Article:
If you are a Gartner for Marketing Leaders client, please review our new report, “How to Align Customer Experience With Marketing Channel Operations,” for more information on how customer experience can drive loyalty and advocacy in the age of the empowered consumer.
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Very thought provoking Augie. Thanks.
Hi Augie – to add, I think loyalty may not mean repeat purchases too…just as vice versa is not true.
I may be loyal to a brand but may not be a repeat purchaser as it may not fit my current needs. Say I liked Suzuki cars very much. But I do not buy them anymore. Though I am loyal. I think Suzuki makes some the finest cars in the world. I am a strong advocate and will recommend the same to anyone who has the type of needs it fulfills I think. What do u say? Bye – somesh
I think that’s an excellent point, Somesh. Of course, if you have a loyal customer and fail to provide something that fits their needs, that sounds like an excellent customer experience opportunity to develop a new product or service. The opposite is also an opportunity–if you have repeat purchases with low loyalty, there is an opportunity to change the relationship before you lose the repeat purchases! I think the difference may be that in the former situation, marketers tend to be aware they have loyalty they are not activating, but in the latter, they too often believe they have loyalty and thus fail to act before it is too late.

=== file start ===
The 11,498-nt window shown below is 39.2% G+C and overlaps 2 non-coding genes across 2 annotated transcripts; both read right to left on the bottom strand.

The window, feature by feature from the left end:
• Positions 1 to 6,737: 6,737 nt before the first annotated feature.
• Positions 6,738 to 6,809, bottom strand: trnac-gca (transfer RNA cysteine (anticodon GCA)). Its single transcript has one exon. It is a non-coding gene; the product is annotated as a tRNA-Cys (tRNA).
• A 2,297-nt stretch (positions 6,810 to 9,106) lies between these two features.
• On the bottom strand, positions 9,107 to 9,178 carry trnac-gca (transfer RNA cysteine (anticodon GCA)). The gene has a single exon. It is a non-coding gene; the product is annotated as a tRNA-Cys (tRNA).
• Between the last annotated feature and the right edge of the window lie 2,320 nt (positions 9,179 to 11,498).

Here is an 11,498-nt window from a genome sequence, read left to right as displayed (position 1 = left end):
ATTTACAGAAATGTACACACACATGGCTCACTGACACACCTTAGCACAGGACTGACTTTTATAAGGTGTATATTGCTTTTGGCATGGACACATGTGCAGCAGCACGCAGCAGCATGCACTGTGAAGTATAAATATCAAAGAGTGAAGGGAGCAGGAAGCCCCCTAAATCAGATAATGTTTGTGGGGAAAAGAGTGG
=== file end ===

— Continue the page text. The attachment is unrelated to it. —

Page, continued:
Thanks for the dailog!
Nice article. I want to understand from you does loyalty ONLY leads to repeat purchase? Because as per my opinion, It can’t be only loyalty; there can be several factors on top of loyalty because now-a-days consumers are hip hopping across brands. So, there has to be a mechanism which tracks active as well as passive data from the consumer about their activity and then it can be checked for understanding actual purchase! Would love to hear your take on this.
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That’s a good question, Yatindra. Loyalty is contextual–if customers are hopping across brands, that would seem to indicate either the brands don’t have loyalty or they have failed to earn loyalty in the right context. I may be loyal to a retailer for casual clothes, but that doesn’t mean I’m loyal when in the market for business attire, for example. Of course, a brand that earns loyalty for casual clothes has an opportunity to build on that loyalty and extend it into other categories.
I agree consumers, particularly younger ones, tend to be brand explorers, and there is a trend toward less loyalty; nonetheless, there are brands that succeed in earning loyalty and do so in multiple contexts. Take Apple, for example. Before the iPod and iTunes, who would have thought the tech brand would build loyalty around the music context? Yet they did so by extending the existing loyalty they earned in mobile devices and PCs and by offering a compelling product. (Today, they seem to be losing some of that loyalty since newer startups have offered subscription models that iTunes failed to embrace with sufficient speed, which just goes to show that loyalty is hard to win and easy to lose, and it depends more on customer experience than messaging!)
Thanks for writing back and making all of us understand actual context of loyalty along with a great example. Appreciate your efforts for the same. Looking forward to have wonderful post from your end in future also which would help millennial like us to understand industry better.